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The UK is planning on testing driverless trucks — entire fleets of them

If self-driving cars don’t cause heart palpitations, maybe driverless trucks will do the trick. According to new reports, British Chancellor George Osborne is expected to announce trials of autonomous heavy goods vehicles (HGVs), you know, those monsters of vehicles that are scary enough when they’re operated by human beings. But according to the British government, these automated convoys may help speed up deliveries and cut traffic congestion.

As per initial reports, trials of these driverless trucks are slated to happen on the M6 in Cumbria toward the latter half of 2016. But don’t worry — you won’t see a whole fleet of autonomous semis just rolling down the freeway. Rather, they’ll be led by a driver-operated head truck. But it’ll still cut quite the imposing sight — convoys are expected to be up to 10 trucks strong, and will be “monitored by laser sensors and infrared cameras.”

“The technology behind this test enables savings not only in the cost of operating the vehicles, but also through more efficient fleet management and mechanical diagnostics,” Jonathan Hewitt, executive vice president responsible for strategy and marketing at Octo Telematics, told Newsweek via email. “A move toward driverless vehicle technology is also expected to reduce congestion on U.K. motorways through the use of navigational data.”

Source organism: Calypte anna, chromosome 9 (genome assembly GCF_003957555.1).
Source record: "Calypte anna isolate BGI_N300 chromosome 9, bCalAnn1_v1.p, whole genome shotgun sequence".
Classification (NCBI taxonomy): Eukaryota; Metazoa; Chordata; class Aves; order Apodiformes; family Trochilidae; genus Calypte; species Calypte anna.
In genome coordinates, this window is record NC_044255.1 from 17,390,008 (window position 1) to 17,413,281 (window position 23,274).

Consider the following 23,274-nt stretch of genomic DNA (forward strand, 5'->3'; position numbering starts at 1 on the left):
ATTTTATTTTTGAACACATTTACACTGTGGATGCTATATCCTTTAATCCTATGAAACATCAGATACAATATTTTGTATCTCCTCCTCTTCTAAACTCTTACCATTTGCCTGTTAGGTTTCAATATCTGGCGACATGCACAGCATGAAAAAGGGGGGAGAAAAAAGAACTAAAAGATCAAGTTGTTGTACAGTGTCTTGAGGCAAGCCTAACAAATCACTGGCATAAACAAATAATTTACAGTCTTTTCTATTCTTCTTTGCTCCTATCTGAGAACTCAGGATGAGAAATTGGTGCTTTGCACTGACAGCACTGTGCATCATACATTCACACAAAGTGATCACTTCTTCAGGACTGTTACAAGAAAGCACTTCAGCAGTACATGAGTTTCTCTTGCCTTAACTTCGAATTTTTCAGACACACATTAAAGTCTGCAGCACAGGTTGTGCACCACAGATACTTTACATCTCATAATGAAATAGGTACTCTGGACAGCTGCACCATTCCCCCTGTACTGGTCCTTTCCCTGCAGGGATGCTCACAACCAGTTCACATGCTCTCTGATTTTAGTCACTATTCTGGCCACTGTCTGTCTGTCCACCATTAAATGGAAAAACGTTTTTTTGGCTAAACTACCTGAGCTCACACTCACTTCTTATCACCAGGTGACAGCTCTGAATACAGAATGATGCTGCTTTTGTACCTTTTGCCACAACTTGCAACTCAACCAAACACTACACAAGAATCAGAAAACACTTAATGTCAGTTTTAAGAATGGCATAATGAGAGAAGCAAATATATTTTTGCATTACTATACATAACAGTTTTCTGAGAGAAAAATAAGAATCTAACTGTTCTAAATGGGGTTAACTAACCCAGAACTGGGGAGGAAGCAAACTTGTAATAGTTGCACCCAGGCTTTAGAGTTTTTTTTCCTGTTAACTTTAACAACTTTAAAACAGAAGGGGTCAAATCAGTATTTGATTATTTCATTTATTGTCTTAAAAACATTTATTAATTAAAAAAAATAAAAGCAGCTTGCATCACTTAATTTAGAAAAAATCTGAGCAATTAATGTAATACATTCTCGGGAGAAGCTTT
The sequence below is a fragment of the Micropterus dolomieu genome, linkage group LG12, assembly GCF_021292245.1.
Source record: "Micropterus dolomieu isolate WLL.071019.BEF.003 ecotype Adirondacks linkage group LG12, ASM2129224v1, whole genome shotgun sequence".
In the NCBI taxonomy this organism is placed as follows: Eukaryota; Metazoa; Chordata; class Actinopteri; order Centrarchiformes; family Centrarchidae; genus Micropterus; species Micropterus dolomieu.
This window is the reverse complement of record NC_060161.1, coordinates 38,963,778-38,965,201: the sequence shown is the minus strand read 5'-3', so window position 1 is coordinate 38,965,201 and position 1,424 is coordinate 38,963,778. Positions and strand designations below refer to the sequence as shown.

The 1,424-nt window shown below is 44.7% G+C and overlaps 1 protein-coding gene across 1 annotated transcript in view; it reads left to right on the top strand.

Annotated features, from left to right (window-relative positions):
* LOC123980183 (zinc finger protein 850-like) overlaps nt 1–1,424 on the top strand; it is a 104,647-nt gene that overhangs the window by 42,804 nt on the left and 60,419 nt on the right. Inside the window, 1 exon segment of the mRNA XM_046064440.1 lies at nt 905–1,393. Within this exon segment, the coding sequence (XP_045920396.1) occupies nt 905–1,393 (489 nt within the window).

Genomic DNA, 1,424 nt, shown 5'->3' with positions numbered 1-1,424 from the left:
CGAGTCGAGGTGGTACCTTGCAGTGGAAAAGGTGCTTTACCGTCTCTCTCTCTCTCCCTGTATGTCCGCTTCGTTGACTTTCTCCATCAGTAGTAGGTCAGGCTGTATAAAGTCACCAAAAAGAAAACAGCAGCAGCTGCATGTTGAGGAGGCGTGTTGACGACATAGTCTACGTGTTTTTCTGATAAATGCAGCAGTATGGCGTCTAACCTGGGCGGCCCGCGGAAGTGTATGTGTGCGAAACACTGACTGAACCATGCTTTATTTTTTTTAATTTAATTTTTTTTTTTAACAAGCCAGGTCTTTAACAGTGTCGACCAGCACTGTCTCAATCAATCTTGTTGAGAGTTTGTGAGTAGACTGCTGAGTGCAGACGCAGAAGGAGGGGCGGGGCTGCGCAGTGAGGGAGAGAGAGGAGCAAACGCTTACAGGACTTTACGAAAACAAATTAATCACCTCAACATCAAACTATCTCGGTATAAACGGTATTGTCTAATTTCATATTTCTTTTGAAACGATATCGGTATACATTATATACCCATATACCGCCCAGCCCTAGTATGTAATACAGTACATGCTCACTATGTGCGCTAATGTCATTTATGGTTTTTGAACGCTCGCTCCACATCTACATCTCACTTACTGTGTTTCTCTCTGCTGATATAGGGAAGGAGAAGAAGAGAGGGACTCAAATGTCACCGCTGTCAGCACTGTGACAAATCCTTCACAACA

Of course, not everyone is so excited about the technological innovation. After all, now that self-driving cars have caused their first accident, concerns over safety and efficiency are at an all-time high. In discussing the new project, Paul Watters, head of transport policy at the Automobile Association, noted that “road users will naturally have concerns about it,” further commenting, “If the lorries are following each other closely, it might be hard to spot the road signs on the near side of the motorway.”

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Certainly, a number of things would need to change if entire fleets of self-driving trucks were to become frequent occurrences in the U.K. “Putting it into practice would mean a complete redesign of the signage system,” Watters added. “It would also make exit and entry very difficult on motorways, so the convoys would have to separate at every junction.”

That said, British officials seem confident that these tests will open up new possibilities in the transportation arena. A spokesman for the Department for Transport said: “New technology has the potential to bring major improvements to journeys and the U.K. is in a unique position to lead the way for the testing of connected and driverless vehicles.”